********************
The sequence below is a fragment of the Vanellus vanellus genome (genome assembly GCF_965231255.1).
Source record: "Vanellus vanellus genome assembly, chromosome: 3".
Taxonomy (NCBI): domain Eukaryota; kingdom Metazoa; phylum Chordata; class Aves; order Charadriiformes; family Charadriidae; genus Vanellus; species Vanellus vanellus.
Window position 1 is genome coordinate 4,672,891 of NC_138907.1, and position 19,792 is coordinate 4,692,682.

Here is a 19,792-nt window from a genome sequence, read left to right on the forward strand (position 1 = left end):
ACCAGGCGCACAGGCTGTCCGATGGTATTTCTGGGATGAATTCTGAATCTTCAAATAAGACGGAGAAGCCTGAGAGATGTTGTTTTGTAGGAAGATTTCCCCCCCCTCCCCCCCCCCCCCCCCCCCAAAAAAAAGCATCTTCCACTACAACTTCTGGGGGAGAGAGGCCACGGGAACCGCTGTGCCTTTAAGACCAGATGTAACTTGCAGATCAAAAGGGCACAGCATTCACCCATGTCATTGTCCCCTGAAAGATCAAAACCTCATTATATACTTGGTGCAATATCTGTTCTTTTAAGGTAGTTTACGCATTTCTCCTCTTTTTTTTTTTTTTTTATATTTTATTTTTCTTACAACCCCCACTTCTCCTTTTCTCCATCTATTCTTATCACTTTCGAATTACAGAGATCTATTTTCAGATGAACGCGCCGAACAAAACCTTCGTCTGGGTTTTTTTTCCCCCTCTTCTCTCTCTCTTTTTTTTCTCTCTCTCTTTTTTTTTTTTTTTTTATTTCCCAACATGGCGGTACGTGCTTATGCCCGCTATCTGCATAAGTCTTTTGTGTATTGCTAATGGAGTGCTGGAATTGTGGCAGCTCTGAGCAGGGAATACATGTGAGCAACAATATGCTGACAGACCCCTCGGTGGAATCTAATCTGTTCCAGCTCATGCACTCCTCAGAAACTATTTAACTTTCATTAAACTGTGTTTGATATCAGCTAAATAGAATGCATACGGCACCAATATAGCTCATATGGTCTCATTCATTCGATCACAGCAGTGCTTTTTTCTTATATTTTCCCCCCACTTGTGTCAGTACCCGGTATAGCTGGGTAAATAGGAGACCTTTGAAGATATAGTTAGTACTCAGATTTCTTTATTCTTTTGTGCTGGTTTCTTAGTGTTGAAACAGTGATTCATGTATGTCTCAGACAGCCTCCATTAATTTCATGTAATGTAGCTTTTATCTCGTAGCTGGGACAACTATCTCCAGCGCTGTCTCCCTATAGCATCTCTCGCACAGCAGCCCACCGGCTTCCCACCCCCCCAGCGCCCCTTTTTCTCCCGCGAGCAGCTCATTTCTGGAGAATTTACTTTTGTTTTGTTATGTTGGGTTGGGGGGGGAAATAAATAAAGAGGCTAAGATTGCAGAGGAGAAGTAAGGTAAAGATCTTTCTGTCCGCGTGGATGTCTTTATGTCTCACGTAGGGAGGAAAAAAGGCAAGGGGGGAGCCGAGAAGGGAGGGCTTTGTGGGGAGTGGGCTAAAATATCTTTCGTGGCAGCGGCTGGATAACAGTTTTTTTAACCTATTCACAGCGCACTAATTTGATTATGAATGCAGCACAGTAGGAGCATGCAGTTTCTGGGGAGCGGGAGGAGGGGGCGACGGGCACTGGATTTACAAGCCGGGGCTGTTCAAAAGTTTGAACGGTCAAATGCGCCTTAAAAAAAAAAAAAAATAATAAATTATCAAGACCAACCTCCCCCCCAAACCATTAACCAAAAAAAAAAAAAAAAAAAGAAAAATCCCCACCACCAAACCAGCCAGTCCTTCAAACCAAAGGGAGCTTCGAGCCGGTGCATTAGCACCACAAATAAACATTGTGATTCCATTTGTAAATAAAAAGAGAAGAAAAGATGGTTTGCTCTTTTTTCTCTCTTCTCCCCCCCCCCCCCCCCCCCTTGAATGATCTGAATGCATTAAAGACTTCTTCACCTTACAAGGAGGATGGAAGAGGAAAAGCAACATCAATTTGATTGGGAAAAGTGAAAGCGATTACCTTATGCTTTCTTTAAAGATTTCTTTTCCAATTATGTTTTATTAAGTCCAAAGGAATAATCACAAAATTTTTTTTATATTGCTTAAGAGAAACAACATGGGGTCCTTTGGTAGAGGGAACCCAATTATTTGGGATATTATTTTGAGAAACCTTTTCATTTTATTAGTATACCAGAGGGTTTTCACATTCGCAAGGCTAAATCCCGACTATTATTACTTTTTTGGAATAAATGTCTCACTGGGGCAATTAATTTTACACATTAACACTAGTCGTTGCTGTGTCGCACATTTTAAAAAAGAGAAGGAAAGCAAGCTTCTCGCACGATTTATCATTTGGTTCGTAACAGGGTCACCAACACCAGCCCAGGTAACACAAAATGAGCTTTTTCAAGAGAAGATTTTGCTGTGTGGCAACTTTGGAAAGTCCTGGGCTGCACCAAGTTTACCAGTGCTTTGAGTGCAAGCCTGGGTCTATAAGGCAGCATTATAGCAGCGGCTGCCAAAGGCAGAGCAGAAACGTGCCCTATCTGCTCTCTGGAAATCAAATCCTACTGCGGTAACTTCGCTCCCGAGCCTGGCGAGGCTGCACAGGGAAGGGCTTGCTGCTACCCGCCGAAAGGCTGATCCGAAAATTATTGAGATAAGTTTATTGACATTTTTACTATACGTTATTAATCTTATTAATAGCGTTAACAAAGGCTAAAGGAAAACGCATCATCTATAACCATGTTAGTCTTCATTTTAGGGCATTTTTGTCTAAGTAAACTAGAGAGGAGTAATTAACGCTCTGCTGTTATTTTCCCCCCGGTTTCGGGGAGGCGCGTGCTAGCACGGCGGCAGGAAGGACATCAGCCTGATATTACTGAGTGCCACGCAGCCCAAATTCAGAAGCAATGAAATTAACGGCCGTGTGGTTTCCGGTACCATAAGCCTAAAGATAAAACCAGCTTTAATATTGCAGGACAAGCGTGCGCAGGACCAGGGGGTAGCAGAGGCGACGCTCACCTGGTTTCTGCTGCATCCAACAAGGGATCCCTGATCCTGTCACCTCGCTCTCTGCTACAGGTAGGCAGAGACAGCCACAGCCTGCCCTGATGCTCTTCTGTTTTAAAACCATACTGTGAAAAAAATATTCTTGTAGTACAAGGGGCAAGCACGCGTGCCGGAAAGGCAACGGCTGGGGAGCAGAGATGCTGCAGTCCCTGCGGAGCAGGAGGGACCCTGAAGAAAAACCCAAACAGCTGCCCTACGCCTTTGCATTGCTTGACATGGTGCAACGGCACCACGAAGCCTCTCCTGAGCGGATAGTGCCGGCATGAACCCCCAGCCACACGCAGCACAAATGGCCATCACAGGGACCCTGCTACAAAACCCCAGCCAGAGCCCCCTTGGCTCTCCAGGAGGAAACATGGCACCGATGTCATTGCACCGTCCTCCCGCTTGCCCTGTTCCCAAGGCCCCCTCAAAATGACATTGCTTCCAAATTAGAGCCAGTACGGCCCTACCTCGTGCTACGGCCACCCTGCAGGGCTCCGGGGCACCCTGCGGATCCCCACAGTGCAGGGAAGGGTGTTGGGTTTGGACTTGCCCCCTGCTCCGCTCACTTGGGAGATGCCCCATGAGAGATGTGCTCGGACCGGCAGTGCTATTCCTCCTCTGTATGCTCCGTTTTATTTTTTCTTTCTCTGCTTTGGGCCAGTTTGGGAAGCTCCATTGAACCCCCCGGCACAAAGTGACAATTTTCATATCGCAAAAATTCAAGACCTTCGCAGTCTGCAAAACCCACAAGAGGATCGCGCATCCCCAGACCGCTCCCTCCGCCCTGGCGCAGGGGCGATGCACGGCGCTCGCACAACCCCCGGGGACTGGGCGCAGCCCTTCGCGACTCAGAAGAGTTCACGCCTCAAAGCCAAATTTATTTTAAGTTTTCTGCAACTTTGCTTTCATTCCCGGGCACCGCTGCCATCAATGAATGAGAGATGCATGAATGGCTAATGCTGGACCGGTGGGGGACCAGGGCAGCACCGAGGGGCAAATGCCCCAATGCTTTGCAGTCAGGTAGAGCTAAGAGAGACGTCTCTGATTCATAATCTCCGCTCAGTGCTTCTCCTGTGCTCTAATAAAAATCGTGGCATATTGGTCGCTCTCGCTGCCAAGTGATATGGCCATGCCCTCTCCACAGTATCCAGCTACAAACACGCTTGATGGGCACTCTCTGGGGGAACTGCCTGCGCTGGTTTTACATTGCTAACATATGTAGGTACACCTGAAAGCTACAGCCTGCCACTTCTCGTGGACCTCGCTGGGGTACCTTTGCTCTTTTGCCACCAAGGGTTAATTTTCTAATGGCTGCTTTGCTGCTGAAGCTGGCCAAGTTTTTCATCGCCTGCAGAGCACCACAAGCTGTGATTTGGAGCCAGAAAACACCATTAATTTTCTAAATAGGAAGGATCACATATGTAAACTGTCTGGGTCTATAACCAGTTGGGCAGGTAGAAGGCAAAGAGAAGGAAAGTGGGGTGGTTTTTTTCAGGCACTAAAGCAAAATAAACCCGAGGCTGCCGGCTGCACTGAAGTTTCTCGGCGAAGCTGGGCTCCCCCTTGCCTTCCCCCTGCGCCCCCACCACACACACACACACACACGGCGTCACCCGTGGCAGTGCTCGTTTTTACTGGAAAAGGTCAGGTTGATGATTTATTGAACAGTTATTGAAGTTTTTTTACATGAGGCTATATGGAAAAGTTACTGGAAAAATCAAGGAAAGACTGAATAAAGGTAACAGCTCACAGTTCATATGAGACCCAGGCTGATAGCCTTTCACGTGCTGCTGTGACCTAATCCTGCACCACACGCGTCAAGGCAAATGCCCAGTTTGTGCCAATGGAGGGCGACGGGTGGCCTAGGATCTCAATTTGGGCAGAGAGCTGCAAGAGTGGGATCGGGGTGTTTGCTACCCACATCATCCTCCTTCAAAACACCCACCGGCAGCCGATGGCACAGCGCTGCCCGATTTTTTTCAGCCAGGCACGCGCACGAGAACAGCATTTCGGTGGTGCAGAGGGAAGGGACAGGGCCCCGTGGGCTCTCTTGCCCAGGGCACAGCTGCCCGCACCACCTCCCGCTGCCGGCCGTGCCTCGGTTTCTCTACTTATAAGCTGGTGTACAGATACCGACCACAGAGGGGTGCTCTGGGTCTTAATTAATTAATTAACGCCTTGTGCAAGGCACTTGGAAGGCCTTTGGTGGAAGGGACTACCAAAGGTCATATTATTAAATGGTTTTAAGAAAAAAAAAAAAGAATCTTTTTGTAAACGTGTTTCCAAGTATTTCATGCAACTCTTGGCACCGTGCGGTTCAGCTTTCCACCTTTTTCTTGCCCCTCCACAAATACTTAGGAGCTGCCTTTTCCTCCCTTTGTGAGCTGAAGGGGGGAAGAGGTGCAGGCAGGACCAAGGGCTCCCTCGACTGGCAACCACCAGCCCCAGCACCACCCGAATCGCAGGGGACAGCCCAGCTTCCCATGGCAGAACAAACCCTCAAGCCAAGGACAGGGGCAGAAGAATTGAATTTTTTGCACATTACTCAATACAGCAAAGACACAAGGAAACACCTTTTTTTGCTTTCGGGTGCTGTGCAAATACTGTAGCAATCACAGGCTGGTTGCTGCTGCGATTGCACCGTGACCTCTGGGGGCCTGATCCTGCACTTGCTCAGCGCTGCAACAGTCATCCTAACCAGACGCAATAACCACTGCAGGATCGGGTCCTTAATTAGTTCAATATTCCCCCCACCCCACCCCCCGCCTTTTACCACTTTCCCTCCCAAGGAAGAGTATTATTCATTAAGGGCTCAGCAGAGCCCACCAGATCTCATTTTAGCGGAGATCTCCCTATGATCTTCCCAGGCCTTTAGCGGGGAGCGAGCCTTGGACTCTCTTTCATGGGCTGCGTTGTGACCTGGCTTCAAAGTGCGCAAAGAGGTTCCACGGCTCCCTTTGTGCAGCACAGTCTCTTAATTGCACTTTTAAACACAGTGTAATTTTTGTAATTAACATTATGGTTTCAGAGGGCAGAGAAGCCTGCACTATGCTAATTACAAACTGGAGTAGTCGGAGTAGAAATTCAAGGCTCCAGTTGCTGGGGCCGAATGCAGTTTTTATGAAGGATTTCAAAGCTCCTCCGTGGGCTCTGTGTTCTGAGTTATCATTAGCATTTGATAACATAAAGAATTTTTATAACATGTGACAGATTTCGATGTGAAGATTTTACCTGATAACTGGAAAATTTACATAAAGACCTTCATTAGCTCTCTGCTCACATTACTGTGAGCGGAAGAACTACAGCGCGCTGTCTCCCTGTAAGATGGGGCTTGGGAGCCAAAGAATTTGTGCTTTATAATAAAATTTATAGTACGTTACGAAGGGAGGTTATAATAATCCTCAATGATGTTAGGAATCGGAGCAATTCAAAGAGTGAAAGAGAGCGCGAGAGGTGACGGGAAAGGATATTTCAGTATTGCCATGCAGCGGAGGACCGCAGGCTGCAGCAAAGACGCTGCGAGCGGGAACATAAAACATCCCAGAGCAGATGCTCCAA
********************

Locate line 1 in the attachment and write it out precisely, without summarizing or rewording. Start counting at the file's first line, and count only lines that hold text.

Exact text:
The sequence below is a fragment of the Vanellus vanellus genome (genome assembly GCF_965231255.1).